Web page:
Razzler and the write stuff versus Hermione and the real deal
‘DEAR secretary of the Ulan Bator Club..’ I paused and sucked on my fountain pen, the one passed down to me through the generations from great-grandfather Erasmus. Generally referred to as Razzler, he died long before I was born. Still his legacy lives on in the gold-nibbed form of a writing implement which is a joy to hold, though it leaks like a colander.
It is said that Razzler never used it much, except to sign the all too numerous cheques he made out to his book-maker at the races in the Phoenix Park.
Usually the mere act of picking it up suffices to kick-start the flow of creative juices. I think of it as a Rolls Royce among pens, slightly dated in its appearance but still capable of high performance in a stately sort of way. On this occasion the Roller proved reluctant to shift out of first gear as I set about my letter.
‘Dear secretary of the Ulan Bator Club…..’ The problem was that there were simply too many distractions.
Or rather there was one big distraction – Hermione. Normally the most unflappable, nay serene, of beings, this afternoon the loved one was buzzing around like a hornet in heat.
‘Do you know that the Mulligatawnies are coming to lunch on Sunday?’ she asked as she wheeled the vacuum cleaner into the study. I knew no such thing.
‘The Mulligatawnies are coming, so the place will have to be spotless. Marcia is a martyr to allergies and dust triggers allergies. Find yourself a cloth, Medders, and start shining up the frames around the portraits in the hall.’
She switched on the hoover and began working away at the Persian rug around my feet. The noise of the wretched machine drowned out any muttered observation that the word ‘please’ would be nice. While I did not exactly snap to the command, I did at least bow to her will and spent the next hour making the gilt around the forefathers gleam.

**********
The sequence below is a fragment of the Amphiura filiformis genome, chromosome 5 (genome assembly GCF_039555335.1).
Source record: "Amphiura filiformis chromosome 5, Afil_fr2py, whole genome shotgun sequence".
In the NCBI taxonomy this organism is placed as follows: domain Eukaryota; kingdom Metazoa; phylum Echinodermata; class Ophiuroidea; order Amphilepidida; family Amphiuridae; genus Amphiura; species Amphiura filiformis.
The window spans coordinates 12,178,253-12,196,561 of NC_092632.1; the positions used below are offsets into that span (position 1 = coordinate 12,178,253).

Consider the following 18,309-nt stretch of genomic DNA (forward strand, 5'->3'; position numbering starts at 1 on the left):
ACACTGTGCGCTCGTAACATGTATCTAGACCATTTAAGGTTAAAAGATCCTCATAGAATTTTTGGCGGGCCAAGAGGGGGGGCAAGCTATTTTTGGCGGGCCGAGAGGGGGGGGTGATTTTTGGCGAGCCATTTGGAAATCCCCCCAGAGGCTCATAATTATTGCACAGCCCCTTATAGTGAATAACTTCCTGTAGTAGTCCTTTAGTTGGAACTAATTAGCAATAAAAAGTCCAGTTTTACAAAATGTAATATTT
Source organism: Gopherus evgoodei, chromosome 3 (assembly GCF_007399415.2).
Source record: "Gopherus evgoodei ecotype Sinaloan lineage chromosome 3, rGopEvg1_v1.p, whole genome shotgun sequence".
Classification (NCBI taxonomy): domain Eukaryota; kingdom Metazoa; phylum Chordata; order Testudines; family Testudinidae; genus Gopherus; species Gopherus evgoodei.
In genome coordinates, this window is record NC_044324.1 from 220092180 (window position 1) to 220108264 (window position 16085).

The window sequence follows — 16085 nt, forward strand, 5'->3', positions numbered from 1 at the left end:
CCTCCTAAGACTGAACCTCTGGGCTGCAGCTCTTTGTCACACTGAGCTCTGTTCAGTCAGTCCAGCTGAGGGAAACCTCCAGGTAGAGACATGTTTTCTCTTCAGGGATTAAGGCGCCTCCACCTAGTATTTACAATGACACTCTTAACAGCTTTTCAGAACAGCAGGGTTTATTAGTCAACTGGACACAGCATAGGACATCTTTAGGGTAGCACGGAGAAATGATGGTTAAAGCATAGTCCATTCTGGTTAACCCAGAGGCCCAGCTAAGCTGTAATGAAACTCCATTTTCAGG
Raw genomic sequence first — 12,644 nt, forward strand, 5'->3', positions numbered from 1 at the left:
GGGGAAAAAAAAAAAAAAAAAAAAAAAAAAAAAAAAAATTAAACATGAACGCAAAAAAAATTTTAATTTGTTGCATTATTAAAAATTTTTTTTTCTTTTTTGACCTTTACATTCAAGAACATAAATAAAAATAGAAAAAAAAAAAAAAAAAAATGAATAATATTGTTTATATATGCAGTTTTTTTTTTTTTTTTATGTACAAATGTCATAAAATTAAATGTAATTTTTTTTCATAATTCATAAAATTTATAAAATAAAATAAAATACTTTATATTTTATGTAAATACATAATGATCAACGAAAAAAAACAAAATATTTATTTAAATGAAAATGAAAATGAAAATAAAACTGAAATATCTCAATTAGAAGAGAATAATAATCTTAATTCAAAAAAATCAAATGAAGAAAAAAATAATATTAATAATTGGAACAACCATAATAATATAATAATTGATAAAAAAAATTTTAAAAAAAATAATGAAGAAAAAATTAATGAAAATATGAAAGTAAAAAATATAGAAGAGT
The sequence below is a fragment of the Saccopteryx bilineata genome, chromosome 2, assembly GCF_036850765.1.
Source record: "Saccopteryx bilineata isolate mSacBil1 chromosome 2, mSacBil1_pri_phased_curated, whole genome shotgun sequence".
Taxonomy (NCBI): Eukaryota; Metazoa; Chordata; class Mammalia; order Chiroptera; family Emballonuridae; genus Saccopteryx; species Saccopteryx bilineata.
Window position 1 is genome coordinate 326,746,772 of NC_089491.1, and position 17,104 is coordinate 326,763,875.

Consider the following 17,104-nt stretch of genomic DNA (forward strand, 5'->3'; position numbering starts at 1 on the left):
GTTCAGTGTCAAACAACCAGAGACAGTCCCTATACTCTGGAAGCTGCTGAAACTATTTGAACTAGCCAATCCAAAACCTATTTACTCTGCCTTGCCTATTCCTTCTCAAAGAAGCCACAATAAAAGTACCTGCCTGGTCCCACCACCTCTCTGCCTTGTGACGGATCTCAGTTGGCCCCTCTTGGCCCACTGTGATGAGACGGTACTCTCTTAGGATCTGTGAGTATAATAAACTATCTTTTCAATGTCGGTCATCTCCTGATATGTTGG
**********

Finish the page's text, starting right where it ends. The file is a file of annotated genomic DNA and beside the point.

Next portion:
An hour of polishing seemed a decent contribution to the running of the household. I gave old Razzler’s oil painted likeness one last wipe and retired to the peace of the parlour.
Perched on the sofa and hunched over a mahogany coffee table, the act of correspondence was resumed.
‘Dear secretary of the Ulan Bator Club…..’ The peace of the parlour lasted no longer than the few seconds it took to remove the cap from the pen before Hermione bustled in.
‘Do you know that young Persephone is going to the ball the day after tomorrow?’
I knew no such thing but it was evidently high time that I did. Imagine, our little girl going to a debs, with painted eyebrows, with high-heeled shoes, with a new hair-do. With a boy!
Hermione waxed dreamy-eyed for a while about ball-gowns and lip-stick while I sat silent, full of regret at allowing the shotgun licence to lapse. It was time for some fresh air. Tucking pen and paper into jacket pocket, I adjourned to the garden.
In the shade of the weeping willow, sitting on a bench, I was soon lost once more in composition.
‘Dear secretary of the Ulan Bator Club…..’ Hermione seemed to materialise from nowhere, pointing with distaste at The Pooch as he lay curled sleepily around my brogues.
‘Do you know that dog smells?’ she demanded. I knew no such thing. Nose bunged up by a summer cold, I have smelled nothing since May.
Washing The Pooch is a fraught two-person operation, one holding the protesting pet and two administering the shampoo.
We knelt together beside the bath as it exploded with snarling canine and blood-tinted suds. She asked what it was that I had been writing. I explained that I was hoping to join a pub quiz team. The minimum requirement for new recruits is knowing the capital of Mongolia. Hence the name – the Ulan Bator Club.
She shook her head sadly: ‘Oh dear, you forget who is coming to lunch and overlook our daughter’s latest milestone. These are the things you really need to know. The capital of Mongolia, or Madagascar, or Mali are all on Google.’